We go together to visit The Tanks, which look like stages for a play that hasn't been written yet – appropriately enough, since Dercon believes performance art is without a doubt the art of the moment. "When a museum expands it can't be because it doesn't have enough space – it has to be because there are new art forms. We had to do this because the art demands it and so does the public."

At the end of the day, people have had enough of the abstractions of the financial system, the rhetoric of politics, Dercon says; they want to see bodies, they want to be together with other bodies. The hour of "live art" has come, it's where the most exciting new art is going. "It's a form of biopolitics," he says.

Read the original article in German.

Photo - david__jones

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Future

7 Ways The Pandemic May Change The Airline Industry For Good

Will flying be greener? More comfortable? Less frequent? As the world eyes a post-COVID reality, we look at ways the airline industry has been changing through a pandemic that has devastated air travel.

Ready for (a different kind of) takeoff?

Carl-Johan Karlsson

It's hard to overstate the damage the pandemic has had on the airline industry, with global revenues dropping by 40% in 2020 and dozens of airlines around the world filing for bankruptcy. One moment last year when the gravity became particularly apparent was when Asian carriers (in countries with low COVID-19 rates) began offering "flights to nowhere" — starting and ending at the same airport as a way to earn some cash from would-be travelers who missed the in-flight experience.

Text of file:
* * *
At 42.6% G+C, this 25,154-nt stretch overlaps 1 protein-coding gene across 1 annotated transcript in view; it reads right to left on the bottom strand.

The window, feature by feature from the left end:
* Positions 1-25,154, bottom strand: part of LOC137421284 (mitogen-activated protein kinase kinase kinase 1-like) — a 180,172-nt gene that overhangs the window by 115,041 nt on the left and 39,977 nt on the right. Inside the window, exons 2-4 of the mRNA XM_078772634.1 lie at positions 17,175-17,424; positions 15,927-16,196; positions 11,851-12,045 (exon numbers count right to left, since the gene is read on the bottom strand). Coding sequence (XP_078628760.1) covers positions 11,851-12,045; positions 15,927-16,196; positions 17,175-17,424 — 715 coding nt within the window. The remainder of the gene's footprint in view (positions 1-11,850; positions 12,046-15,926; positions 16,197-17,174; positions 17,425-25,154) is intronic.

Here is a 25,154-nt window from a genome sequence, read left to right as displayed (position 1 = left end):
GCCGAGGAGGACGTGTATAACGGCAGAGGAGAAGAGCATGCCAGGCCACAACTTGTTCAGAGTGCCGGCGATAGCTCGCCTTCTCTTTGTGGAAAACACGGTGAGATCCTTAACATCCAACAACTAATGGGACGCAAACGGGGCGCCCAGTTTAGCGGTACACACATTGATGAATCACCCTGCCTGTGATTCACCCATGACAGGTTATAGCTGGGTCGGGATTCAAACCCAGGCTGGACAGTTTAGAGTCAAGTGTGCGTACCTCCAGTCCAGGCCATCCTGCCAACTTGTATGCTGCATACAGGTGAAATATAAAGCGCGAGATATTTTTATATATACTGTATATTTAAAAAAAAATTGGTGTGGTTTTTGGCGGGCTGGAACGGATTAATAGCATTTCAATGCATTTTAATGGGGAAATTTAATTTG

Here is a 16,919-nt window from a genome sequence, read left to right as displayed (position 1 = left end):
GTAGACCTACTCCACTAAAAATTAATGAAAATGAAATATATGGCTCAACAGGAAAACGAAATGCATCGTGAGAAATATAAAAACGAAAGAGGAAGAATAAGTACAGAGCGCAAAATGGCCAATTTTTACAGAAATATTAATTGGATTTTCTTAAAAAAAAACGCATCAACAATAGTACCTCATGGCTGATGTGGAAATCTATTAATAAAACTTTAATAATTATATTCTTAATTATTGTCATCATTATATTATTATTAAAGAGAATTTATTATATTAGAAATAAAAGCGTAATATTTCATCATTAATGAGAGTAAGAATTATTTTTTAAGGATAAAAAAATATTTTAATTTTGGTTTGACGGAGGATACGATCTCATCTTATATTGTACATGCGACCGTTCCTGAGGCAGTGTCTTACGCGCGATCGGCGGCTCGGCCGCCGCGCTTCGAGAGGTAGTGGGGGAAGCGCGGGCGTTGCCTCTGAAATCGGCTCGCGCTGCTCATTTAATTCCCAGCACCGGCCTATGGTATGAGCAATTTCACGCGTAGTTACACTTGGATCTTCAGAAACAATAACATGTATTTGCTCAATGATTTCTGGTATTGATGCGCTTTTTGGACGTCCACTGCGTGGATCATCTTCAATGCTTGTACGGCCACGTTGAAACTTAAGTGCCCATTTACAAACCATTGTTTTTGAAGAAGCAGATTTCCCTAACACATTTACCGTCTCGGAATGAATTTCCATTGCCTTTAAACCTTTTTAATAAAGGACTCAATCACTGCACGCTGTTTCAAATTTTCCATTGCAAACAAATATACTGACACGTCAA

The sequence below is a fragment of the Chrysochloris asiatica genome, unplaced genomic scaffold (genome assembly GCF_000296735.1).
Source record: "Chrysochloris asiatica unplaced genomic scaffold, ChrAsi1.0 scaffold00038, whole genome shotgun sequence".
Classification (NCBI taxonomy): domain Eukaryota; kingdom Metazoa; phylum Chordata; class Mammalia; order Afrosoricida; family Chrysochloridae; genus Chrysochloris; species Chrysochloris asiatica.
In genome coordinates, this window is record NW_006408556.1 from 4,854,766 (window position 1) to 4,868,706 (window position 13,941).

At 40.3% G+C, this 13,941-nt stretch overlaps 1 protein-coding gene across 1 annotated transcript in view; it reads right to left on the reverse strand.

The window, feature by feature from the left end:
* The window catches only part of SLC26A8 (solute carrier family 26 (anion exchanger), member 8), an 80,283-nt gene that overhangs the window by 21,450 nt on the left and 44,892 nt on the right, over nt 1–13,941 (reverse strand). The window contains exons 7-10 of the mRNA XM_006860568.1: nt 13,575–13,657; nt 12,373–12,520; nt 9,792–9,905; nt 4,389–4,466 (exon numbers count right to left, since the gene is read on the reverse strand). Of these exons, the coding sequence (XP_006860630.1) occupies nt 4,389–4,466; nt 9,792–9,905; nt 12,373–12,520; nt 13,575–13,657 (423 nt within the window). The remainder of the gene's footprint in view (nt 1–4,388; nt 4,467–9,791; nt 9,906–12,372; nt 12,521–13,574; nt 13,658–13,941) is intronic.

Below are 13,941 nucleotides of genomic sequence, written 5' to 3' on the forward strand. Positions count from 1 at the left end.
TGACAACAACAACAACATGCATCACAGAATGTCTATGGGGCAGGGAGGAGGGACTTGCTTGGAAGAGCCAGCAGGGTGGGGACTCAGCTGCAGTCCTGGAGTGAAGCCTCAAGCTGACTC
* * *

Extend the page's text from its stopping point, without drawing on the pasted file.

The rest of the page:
More than a year later today, experts believe that air traffic won't return to normal levels until 2024.


But beyond the financial woes, the unprecedented slowdown in air travel may bring some silver linings as key aspects of the industry are bound to change once back in full spin, with some longer-term effects on aviation already emerging. Here are some major transformations to expect in the coming years:

Cleaner aviation fuel